The great Berlusconi swindlePosted by Alexander Hay
Berlusconi's brand of anti-politics is brilliant on one level but depressingly typical on another.
The latest attempt, Tuesday's vote of confidence in the Italian parliament, failed to unseat him, leaving The Cavalier, as he is known, to carry on as before with his improbable 14 year on-off career as leader of his nation. Fittingly, this kicked off riots in Rome and even more acrimony. In that sense, he is the perfect Italian politician.
What is the secret of his success? It is true that in many ways Berlusconi is a clown masquerading as a Statesman, and yet he is one of the great historical figures of his age. Certainly, his extracurricular antics go some way towards explaining his fame.
Though in many ways it is what he represents as a politician that makes him more important. He is the antithesis of a good parliamentarian, an inversion of everything we expect politicians to be - at least in public.
Take his appetite for excess. Berlusconi plainly has a soft spot for young nubile women, and rumours abound that he is not averse to paying for their attention. He drinks too much, enjoys himself far more than presumably he actually works and gets very little sleep. In so doing, he challenges the often-puritanical side of modern politics (all those smoking bans, alcohol crackdowns and finger-wagging at fat children) while at the same time not caring whether this effects his standing. That many politicians preach one thing then do another, or we somehow continue to be shocked by this is proof that at least Berlusconi has one moral advantage – he doesn't bother to hide his immorality.
Then there is his media empire. What's remarkable about Berlusconi is not that he owns three Italian television channels or a big chunk of Italy's conservative media, or that he owns AC Milan football club. No, what's significant is that he is so blatant about it.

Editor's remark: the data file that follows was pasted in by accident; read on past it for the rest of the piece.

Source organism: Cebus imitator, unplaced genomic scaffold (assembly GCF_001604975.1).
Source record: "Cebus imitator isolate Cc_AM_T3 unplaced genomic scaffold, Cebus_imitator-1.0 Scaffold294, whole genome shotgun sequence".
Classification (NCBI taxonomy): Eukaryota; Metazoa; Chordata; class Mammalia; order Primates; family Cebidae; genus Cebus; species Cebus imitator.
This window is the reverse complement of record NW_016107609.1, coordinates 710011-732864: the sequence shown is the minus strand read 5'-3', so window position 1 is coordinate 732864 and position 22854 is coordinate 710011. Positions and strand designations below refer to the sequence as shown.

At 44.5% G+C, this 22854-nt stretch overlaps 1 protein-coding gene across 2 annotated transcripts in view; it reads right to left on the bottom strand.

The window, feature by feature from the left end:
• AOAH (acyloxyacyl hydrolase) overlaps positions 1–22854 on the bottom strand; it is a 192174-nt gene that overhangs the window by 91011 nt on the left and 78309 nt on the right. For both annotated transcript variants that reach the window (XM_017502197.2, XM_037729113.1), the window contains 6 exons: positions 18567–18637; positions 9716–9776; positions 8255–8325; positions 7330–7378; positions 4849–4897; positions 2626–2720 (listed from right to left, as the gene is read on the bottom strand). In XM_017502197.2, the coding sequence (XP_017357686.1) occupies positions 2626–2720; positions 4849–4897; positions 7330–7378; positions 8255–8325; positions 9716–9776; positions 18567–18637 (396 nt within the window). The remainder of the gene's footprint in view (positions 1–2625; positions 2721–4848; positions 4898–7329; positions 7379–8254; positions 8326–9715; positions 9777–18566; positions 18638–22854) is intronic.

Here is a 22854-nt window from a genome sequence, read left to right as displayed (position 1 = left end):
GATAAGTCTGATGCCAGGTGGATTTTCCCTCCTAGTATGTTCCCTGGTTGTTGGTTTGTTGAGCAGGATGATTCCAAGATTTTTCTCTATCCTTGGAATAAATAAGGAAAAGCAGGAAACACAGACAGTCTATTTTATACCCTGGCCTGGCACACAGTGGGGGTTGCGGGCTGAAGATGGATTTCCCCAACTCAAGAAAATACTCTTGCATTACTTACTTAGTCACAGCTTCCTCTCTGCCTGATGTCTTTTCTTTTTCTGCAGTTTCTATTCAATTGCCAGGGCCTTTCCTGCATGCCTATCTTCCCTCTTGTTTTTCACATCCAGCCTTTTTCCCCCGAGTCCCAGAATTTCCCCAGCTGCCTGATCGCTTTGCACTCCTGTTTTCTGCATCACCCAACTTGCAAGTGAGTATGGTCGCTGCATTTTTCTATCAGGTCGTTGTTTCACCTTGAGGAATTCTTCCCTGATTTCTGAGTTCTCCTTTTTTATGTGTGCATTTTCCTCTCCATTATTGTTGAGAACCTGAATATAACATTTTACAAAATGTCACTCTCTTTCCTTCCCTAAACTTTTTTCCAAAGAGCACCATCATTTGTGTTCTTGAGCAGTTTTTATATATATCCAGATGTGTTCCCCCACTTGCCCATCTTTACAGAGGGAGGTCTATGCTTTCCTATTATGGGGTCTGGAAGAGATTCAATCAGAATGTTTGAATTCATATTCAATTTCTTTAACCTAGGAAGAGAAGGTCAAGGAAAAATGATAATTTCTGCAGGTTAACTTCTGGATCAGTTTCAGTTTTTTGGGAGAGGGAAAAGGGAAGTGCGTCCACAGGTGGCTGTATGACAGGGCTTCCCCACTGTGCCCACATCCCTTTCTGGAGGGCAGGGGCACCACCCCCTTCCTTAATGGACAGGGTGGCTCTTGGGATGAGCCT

While Rupert Murdoch and the Lords Rothermere court and woo politicians by promising either positive or unflattering coverage in their media, Berlusconi is far more blatant about it. Here is a politician who actually owns the media and it's obvious that he uses it to promote himself. We all know, of course, that media barons try to win favour with politicians, but Berlusconi simply cuts out the middle man. He exposes the hypocrisy by being a hypocrite.
Even his approach to politics is brutally honest. His choice of cabinet ministers – ranging from ex-porn stars and showgirls to ex-fascists and Northern League seperatists – is a PR nightmare, but it reveals an essential truth about politics: It's not so much doing a deal with the devil as getting into bed with him. (Something Nick Clegg may well soon regret.)
We all know that politicians in the same party hate each other or have views that other politicos, and indeed the public, find abhorrent, but we feign ignorance until they are revealed. Berlusconi disposes of this charade by being open about his cronyism, dealings with extremists and dropping in placewomen under the blatantly unconvincing pretence of equality.
His government's inequities are handled in a unique way too. Not for him the cover-up, the smear-job nor the Machiavellian backroom machinations. How does he deal with claims of bribery, mafia links, car bomb conspiracies, judge stalking, judge bribing, perjury and as almost an afterthought, money laundering? Other nations have vast security apparatuses to do their dirty work. He simply passes a law making him immune from prosecution. Moral? Of course not. Inspired? Certainly.
Finally, there is Berlusconi's stagecraft. The deliberately tactless and racist jokes made at summits suggest a man with no shame. The priceless PR shots of him standing stoic after being smashed in the face suggest a man with no fear. And the partying plainly suggests a man who doesn't give a monkey's. In other words, he is the archetypical anti-hero, a man who rejects virtue but elicits sympathy by being so apparently honest and shameless about it.
Which brings us to the secret of his success: He double bluffs his public. His anti-politician image is in many ways a political master-stroke, his reputation based not on achievements and success but by gravity-defying survival. As we grow ever more cynical, and increasingly confuse cynicism with wisdom, so the likes of Berlusconi seem ever more desirable. But in truth, it's just more of the same – a career politician leading his public ever further up the garden path.
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